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December 08, 2023 10:13 pm | Updated December 09, 2023 01:56 am IST - NEW DELHI


Though by no means final and only offered as an ‘option,’ it expresses a strong push by the leadership at the COP 28 climate talks to move towards ending the fossil fuel economy. | Photo Credit: Reuters

The latest draft of the Global Stocktake, one of the key documents being negotiated at the UN’s climate summit in Dubai, has linked the tripling of renewable energy capacity with a ‘phase-out’, or a time-bound ending, of the use of fossil fuels. Though by no means final and only offered as an ‘option,’ it expresses a strong push by the leadership at the COP 28 climate talks to move towards ending the fossil fuel economy.

“Tripling renewable energy capacity globally by 2030... ensuring that the increase in renewable energy capacity is strategically implemented to displace fossil fuel-based energy, thereby significantly reducing global reliance on non-renewable and high-emission energy sources,” appears as one of the options that participant Ministers can deliberate upon and choose to retain or exclude in the final version of the agreement, expected on December 12. The draft can be viewed on the UN climate website. India is unlikely to agree to such a clause, a source close to negotiations told The Hindu, as it was “prescriptive” in tenor. “Much more consultation remains and India’s position is to not support such a clause. Tripling capacity is fine but not with such conditions which are prescriptive in nature,” the person said.

The latest draft also does away with the clause calling for a “just and orderly phase-out of fossil fuel” that appeared in the first version of the text on December 6. This has now been replaced with four pointed options demanding that fossil fuels – responsible for 80% of greenhouse gas emissions – be phased out in such a way that global temperatures do not rise more than 1.5 degrees C by 2100, and energy companies become fossil fuel-free by mid-century. Here too, there’s an option for “no text”, meaning that all references to doing away with fossil fuels can be entirely deleted.

Explained | Analysing the Global Stocktake Report

Unchanged from an earlier version of the text is the clause on a “rapid phase-out of unabated coal power”. At COP 26 in Glasgow two years ago, on the insistence of India and backed by the United States and China, the world had agreed to “phase down” but not “phase out” coal.

The tripling of energy capacity was a clause that first came up formally in international agreements during the G-20 summit in India. However, India has chosen not to commit to such a pledge at COP 28 as it came with “unacceptable” riders, according to those familiar with the Indian position.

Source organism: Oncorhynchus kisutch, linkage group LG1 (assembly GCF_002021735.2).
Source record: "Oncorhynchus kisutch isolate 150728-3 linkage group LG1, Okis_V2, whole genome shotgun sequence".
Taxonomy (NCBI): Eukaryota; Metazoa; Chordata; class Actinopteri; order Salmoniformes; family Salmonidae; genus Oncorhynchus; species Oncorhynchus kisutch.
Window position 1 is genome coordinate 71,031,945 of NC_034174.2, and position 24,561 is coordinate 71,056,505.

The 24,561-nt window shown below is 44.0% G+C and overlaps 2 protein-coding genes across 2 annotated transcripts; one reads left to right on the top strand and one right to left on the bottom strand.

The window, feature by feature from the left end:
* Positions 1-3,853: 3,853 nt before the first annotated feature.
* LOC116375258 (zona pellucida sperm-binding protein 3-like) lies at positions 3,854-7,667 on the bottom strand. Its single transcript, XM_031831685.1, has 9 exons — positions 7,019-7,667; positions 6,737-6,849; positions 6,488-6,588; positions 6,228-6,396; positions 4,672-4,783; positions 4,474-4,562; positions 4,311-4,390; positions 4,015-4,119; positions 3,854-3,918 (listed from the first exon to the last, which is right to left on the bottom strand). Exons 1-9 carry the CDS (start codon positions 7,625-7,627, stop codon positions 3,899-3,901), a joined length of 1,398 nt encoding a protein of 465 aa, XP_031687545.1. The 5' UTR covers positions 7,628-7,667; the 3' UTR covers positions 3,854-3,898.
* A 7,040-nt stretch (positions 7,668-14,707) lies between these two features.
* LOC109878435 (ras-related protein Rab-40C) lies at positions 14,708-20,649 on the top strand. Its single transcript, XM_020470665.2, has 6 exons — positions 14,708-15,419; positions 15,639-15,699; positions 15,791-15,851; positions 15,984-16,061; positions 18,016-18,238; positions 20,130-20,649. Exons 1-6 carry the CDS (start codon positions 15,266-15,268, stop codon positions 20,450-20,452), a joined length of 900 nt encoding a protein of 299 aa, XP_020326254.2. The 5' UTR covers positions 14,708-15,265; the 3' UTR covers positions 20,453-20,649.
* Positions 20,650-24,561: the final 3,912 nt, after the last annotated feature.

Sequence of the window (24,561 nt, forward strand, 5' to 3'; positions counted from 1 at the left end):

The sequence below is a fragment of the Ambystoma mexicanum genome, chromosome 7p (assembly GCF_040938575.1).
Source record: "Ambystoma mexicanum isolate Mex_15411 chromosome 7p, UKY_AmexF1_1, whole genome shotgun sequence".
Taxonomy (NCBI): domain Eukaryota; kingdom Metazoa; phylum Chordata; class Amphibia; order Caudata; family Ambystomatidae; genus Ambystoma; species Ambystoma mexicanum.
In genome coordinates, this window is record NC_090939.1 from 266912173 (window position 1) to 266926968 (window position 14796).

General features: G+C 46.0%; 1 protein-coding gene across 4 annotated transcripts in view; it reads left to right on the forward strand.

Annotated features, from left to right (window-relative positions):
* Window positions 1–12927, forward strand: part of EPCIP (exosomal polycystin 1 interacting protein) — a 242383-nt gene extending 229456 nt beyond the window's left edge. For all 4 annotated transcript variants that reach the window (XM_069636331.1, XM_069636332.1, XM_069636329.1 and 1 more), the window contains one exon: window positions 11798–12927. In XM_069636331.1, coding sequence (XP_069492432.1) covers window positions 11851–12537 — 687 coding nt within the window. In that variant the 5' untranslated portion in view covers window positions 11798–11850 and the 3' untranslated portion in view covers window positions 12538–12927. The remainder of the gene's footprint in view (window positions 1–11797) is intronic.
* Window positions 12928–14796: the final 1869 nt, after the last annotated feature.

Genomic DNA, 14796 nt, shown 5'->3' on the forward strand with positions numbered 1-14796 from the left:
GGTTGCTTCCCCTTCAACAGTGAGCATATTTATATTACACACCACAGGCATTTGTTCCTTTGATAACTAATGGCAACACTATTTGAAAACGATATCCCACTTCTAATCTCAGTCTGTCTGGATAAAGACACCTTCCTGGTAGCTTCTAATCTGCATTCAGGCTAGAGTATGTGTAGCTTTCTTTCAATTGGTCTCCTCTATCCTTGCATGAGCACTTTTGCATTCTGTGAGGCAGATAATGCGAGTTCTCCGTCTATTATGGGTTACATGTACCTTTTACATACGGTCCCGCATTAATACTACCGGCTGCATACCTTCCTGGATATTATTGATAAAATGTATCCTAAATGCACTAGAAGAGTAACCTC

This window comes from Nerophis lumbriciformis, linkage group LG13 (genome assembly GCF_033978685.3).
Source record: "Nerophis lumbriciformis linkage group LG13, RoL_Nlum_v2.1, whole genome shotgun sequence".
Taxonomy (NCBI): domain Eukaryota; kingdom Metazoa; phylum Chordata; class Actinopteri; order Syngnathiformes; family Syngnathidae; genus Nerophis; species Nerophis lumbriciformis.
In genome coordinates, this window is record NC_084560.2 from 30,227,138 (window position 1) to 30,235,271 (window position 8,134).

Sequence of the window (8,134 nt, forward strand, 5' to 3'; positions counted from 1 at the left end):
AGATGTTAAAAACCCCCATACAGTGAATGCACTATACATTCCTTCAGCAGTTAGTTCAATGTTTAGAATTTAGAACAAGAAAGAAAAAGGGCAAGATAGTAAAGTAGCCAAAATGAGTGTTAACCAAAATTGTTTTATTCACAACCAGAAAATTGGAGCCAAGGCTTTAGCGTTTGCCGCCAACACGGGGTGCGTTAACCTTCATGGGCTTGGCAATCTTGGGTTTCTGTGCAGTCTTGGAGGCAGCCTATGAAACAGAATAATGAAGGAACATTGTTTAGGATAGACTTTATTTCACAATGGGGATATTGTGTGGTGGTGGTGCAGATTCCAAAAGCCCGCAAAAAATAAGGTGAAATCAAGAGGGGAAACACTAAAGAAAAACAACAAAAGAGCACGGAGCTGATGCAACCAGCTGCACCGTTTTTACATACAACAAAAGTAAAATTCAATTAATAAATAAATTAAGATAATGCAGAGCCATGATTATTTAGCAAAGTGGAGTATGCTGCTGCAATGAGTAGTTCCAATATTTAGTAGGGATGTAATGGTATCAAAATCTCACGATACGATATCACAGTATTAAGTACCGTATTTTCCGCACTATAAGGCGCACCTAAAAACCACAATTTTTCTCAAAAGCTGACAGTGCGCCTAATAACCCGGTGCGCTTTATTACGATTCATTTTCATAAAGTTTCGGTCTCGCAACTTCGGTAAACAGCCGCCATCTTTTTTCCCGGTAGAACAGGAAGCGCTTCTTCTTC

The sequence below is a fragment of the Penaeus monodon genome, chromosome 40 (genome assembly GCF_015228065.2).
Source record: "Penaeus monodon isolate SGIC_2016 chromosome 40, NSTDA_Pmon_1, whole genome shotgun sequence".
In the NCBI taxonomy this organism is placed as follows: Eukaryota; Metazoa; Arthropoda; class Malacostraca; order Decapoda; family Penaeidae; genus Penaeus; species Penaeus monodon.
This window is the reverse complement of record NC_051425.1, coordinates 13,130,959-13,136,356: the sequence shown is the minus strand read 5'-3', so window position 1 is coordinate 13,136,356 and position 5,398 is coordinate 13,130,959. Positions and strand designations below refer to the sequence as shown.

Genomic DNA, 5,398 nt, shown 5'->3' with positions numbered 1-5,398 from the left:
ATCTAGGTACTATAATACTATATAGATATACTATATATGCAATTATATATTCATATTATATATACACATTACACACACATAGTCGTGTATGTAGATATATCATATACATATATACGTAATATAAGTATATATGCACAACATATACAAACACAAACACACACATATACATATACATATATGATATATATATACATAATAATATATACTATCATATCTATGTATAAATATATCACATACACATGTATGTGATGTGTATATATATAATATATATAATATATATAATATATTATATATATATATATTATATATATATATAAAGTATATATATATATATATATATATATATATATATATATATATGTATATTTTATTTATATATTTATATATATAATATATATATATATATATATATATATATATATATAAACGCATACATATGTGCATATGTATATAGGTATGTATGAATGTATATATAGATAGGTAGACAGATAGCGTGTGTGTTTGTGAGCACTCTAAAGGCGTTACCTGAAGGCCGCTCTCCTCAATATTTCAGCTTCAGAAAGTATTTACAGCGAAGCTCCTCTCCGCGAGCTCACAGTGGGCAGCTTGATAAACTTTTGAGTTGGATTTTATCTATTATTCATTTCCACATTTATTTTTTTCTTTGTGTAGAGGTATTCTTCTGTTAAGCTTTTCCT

On Friday, Simon Steill, executive secretary of the UN Framework Convention on Climate Change, under whose purview the talks are taking place, said, “This week, I don’t want to see diversions and political tactics that hold climate ambition hostage. I urge all ministers and negotiators to think outside the box.”

India on Friday focused on the other big lacuna in negotiations regarding ‘climate finance’. While this broadly refers to funds that are necessary for countries to transition their economies to renewable energy, and adapt to climate change, only a fraction of promised sums have made their way from developed to developing countries and a definition of such financing remains hazy.

“The lack of a definition leads to a lack of trust and transparency on a matter that should be as clear as crystal,” said Environment Minister Bhupendra Yadav, addressing a ministerial dialogue on climate finance on Friday. He said that countries should prioritise defining climate finance, which would then automatically translate into the best ways to fund the clean energy transition.

Differing definitions mean that the Organisation for Economic Cooperation and Development (OECD) has estimated that climate finance in 2020 amounted to $83 billion, while Oxfam estimated that it was only $22 billion.

Climate finance must account for the specific circumstances of a country, to be actual grants not requiring interest payments, and low-cost loans, Mr. Yadav argued. “The flow of finance has to be along with access to technology such as offshore wind, battery storage. In the absence of these, it would not be possible for the developing countries to meet their commitments on the Paris Agreement,” he warned.


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